The end of Work? Are you prepared to retire?

by Brian McIlmoyle on April 21, 2014

retirementCanada has an aging population, The Baby Boomers are heading into retirement. The big question is are they ready?

More and more I am running into people who worked a good job all their lives, had homes, cars, went on vacations, helped put their kids through school, did all the things that they were supposed to do. Except save money for retirement.  A lot of these same people counted on their homes to be their retirement fund, but the allure of low interest home equity lines of credit has resulted in many people drawing down on their equity to fund their lifestyle.

Now facing retirement and a reduced fixed income many Boomers are still faced with mortgage payments and a lot of accumulated unsecured credit card debt. This has driven the average age up of the person using my services either in a bankruptcy or as an administrator of their Consumer proposal. It’s a worrying trend.

Just today I met with a fellow who had just retired to a CPP pension of just over $1000.00. the payment on his vehicle was over $900 a month alone, ours was not an easy conversation. He had done nothing to prepare for retirement, other than hoping it would all work out somehow. Hope won’t pay the bills.  Unfortunately this fellow is going to be making some radical changes to his lifestyle in a very short time. At the end of our conversation, he was in a word, depressed, and angry. Depressed because he is facing a retirement of poverty, and angry because it was his fault that he had not prepared for the transition to retirement.

It does not have to be this way. Dealing with the transition to retirement is something that should be approached proactively. As with most things a solid plan can make all the difference.

As you approach retirement, 10 years out, 5 years out, 2 years out you need to be doing what is necessary to clear the path of obstructions. 10 years out you have enough time to save some money to supplement any pensions you may have. 5 years out you have time to deal with debt, either by paying it down or making a proposal to your creditors to settle your debt. 2 years out, it’s time to downsize and liquidate unneeded assets. Sell the house, buy a smaller one or move into a condo or apartment.  If you take this approach your transition to retirement can be smooth and painless. If you don’t you will probably end up depressed and angry like the fellow I saw today.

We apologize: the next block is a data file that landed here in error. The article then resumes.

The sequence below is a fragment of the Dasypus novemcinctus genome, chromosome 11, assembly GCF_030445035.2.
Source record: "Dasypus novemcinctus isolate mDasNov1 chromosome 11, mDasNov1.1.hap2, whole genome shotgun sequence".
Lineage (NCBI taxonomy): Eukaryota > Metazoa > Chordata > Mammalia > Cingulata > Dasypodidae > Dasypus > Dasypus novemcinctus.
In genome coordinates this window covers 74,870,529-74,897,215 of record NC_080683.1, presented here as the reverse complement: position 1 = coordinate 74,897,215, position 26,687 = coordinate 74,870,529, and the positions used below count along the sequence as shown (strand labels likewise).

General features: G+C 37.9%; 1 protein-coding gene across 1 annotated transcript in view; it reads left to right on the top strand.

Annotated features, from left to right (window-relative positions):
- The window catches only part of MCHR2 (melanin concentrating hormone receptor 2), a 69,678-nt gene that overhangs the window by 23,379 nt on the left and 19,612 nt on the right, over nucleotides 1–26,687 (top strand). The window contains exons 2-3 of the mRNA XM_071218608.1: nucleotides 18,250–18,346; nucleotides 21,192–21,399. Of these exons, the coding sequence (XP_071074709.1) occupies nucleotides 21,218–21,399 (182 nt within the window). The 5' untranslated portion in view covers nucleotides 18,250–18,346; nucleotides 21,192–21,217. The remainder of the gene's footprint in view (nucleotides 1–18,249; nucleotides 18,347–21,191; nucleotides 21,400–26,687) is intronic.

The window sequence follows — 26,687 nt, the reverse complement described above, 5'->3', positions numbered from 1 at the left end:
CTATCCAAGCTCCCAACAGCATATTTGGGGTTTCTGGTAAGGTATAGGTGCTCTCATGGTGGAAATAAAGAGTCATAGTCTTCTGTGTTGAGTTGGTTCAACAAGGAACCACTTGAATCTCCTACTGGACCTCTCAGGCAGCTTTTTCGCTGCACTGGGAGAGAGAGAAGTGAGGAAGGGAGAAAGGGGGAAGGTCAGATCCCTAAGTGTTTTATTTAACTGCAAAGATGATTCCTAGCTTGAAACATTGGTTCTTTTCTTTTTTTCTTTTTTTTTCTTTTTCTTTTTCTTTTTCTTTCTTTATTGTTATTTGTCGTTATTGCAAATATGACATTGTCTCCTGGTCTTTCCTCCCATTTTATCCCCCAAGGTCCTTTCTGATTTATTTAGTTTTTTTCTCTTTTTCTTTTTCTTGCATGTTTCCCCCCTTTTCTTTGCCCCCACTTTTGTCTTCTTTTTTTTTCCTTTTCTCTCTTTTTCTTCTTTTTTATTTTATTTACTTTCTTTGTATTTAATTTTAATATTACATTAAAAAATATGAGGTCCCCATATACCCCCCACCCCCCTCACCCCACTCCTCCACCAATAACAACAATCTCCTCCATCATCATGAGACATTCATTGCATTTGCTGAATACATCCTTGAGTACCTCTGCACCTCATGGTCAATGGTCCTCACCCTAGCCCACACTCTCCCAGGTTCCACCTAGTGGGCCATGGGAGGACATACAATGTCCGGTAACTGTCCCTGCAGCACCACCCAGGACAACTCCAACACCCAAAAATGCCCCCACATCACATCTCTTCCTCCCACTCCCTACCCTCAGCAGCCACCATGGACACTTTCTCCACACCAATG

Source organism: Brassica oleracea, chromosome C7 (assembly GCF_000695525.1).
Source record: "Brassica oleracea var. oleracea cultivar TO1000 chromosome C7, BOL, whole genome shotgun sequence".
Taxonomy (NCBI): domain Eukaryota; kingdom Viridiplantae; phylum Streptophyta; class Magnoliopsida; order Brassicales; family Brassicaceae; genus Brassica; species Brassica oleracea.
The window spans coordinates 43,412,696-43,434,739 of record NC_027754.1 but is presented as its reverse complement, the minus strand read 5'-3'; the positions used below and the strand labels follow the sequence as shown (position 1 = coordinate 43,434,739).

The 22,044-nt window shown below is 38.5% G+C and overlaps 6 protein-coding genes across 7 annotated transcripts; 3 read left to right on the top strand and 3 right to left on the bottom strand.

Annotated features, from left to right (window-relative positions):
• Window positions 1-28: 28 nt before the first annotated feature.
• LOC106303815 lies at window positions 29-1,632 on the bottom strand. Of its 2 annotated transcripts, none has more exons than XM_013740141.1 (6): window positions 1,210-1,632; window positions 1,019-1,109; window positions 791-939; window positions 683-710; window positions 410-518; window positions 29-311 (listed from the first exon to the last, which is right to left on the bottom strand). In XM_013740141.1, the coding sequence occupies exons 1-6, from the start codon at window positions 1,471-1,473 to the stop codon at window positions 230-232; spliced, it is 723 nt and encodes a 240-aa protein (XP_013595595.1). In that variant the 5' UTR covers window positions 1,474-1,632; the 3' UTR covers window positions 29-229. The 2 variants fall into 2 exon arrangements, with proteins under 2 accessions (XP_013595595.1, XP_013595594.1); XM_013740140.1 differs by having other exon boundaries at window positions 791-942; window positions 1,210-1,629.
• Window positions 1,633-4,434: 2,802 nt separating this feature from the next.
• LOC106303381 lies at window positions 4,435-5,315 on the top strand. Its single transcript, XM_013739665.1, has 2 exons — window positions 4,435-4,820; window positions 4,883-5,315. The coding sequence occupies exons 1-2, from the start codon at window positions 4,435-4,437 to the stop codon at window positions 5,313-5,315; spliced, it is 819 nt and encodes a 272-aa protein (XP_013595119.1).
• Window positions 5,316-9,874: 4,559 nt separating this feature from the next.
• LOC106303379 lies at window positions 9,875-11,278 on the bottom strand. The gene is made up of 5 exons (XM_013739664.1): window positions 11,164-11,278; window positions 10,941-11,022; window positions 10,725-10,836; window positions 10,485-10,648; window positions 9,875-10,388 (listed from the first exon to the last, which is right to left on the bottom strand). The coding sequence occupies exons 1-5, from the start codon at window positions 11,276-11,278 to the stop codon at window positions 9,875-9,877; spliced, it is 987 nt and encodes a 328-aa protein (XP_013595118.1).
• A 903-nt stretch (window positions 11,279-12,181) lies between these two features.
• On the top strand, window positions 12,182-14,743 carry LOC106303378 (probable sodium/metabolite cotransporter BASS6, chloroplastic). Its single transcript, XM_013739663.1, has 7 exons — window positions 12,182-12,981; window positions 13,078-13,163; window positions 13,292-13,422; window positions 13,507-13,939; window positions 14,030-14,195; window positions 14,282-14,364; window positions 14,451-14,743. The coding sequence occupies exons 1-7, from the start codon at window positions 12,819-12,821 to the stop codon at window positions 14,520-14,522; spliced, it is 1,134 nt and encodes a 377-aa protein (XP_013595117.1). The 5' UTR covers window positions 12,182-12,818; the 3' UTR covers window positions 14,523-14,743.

Too much debt is a large barrier to easing into retirement. Debt can make your retirement a pretty bleak prospect. It can even force you to remain in the workforce for longer than you want to or longer than you should for health sake.  Debt needs to be dealt with early in your transition process as once you are on a fixed reduced income minimum payments you could handle before will be come a heavy burden.  If you can’t get ahead of the debt you may need the help of a trustee to assist you in restructuring your debt.  Bankruptcy, of course is the most extreme solution, often what is needed is a Consumer Proposal to permit you to fix the amount to be paid without interest and pay it off on a schedule you can afford.

A visit to a trustee may be a key part of your transition into retirement.

If you want to discuss your options call me at 905 848 3649 for a free no obligation consultation.


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